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Mind Your Business: The Negotiating Battle

In this month's "Mind Your Business," Sgt. Simon fights for a good contract, offering survivaltips for artists.

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Mayday! Mayday! We have an incoming client with multiple warhead negotiating tactics!

Alright, soldier. Listen up. These clients will hit you with everything they've got to try and pay you as little as possible. You need to have a battle plan so you don't go down in flames.

I recently engaged with a client in a series of animation skirmishes. Lots of budget numbers were thrown back and forth. The initial call sounded like a dream. We were dealing with a number of animated series all at once. It was a long-term contract that would keep my team busy for over a year. At first glance it all seemed like a lot of money, and the client was pushing for quick answers.

I've seen these client tactics a number of times, so I was prepared. Here's how they do it.

Their first barrage will be light. They want to trick you into thinking the job will be easy. When they first approach you, they will give you very little information. This is to lure you into thinking there isn't much to the project in the hopes that you will estimate low.

Be aware. Jobs are never as easy as they first appear. Your best strategy is to ask a lot of detailed questions. Make sure you know all the details, take your time and prepare a detailed budget so you understand all your costs.

The second barrage will be quick. That is, they will look for a quick answer. This is to try and get you to agree to a lower estimate than you should. (Do you see a pattern here?)

If you give a quick answer, you won't have enough time to think about your bid. This is where people tend to underestimate. Your tactic should be to ignore those urgent e-mails and sleep on it. Very seldom is a bid actually due the same day. If the client can't wait one day for a proper estimate, that's another clue that there may be other problematic issues with the project. It is also likely that you will run into working overtime to deliver on an all-too-short deadline. Plan and budget for it.

Their third barrage may be to throw out the offer of a seemingly large sum of money. For a small business owner, figures like $150,000, $750,000 or even several million dollars can sound like a lot of money.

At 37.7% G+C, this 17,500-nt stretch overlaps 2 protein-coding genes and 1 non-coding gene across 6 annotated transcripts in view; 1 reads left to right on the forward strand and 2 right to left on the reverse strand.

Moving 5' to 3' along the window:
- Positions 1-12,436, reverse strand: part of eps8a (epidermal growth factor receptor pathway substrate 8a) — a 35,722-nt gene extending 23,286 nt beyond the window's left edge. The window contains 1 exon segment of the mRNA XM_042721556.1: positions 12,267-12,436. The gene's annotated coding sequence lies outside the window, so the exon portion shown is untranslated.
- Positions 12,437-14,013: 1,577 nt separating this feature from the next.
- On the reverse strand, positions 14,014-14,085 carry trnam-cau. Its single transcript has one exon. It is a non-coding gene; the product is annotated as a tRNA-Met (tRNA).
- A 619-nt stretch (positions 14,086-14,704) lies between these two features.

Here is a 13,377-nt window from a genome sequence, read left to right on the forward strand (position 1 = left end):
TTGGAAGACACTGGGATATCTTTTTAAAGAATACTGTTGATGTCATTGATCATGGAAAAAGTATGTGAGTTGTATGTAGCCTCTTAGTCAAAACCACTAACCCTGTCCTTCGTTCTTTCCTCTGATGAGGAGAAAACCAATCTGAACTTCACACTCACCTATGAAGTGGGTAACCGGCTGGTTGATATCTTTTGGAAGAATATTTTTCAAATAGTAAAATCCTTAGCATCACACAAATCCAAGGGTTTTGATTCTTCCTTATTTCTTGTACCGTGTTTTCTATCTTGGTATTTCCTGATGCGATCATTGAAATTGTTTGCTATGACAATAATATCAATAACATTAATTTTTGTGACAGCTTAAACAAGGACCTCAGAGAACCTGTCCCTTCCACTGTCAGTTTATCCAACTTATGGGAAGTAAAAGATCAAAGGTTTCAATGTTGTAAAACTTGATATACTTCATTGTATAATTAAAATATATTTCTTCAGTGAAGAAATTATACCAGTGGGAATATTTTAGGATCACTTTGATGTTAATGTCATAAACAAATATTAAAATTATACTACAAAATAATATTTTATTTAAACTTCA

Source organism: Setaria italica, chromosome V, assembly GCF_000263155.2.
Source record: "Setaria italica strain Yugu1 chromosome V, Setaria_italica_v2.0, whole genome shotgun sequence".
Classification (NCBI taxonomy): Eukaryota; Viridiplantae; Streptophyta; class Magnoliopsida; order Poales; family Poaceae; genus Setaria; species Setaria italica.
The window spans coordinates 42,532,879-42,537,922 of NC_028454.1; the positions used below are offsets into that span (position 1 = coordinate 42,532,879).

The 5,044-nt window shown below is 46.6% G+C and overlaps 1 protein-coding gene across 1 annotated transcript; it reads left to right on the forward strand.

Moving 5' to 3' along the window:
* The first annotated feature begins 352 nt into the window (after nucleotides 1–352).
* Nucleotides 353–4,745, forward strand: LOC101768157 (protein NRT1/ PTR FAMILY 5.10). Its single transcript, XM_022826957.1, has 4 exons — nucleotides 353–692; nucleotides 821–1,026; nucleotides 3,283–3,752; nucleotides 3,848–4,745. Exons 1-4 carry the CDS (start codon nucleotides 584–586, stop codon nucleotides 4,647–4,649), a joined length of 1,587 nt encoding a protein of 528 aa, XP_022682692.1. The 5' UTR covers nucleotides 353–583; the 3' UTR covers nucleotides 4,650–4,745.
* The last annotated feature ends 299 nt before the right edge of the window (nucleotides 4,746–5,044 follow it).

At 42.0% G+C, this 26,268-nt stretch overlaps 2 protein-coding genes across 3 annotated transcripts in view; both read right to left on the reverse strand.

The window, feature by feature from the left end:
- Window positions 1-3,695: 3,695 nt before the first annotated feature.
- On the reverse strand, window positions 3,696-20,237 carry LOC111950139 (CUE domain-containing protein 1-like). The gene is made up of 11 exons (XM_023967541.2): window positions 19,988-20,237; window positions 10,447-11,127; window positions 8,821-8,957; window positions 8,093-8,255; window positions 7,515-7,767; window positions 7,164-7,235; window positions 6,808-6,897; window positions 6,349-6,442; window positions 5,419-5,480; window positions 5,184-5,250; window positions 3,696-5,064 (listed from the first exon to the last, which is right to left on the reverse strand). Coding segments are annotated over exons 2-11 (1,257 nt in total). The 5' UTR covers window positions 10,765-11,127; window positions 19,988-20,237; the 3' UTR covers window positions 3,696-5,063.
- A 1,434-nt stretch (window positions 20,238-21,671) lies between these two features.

"We'd like to give you these really easy animations and we have $150,000 budgeted for them."

Don't fall for it. $150,000 is only a lot of money if your costs are under $100,000. Break down your costs first.

Let's say you agree to a $150,000 budget. The project may take over a year. You will have to hire a number of people to help you on it. You have expenses, overhead, taxes, salaries, and of course you deserve to get paid and to make a profit. You may find that what first seemed like a lot of money doesn't come anywhere close to covering your costs, much less make you any money.

OK. Maybe you can do more of the work yourself to save costs. But what if another client calls? You won't have enough in your original budget to hire anyone to cover for you.

And then beware of the attack that can sink your battleship: starting the job without a complete contract.

Clients may say a few things here:

"I'm in a real hurry. I trust you. Let's just get it done fast."

"I've been doing this for 20 years and I always work on a handshake."

Insist on a contract before you begin. Make sure both sides understand exactly what is expected.

Mark Simon.

You don't want to get into a "You said/Client said" skirmish. The client will always win.

You will also find that the same clients who didn't want to worry about a contract will be the most picky about what they expect when it is put in writing.

You need to protect yourself from unwarranted changes and unknown expectations. Detail how long you will work on a project, or how many revisions you will provide, for the given price. List every project detail in the contract and don't forget to negotiate kill fees. Without putting details like these in writing, you will likely fall into a seven-year war... and only get paid for six months of it.

A good contract is a great defense. As they say, the best offense is a good defense.

Now get out there and give them a hell of a great job. Don't shoot until you see the whites of their contracts!

Mark Simon is an award-winning animation producer/director and speaker. He also helps people to sell their shows with consultations, samples and training. He is the co-founder of www.SellYourTvConceptNow.com and will host a three-day conference working one-on-one with people on pitching their TV concepts at www.HitMakerTour.com, coming up in March, 2008. Mark may be reached at marksimonbooks@yahoo.com.

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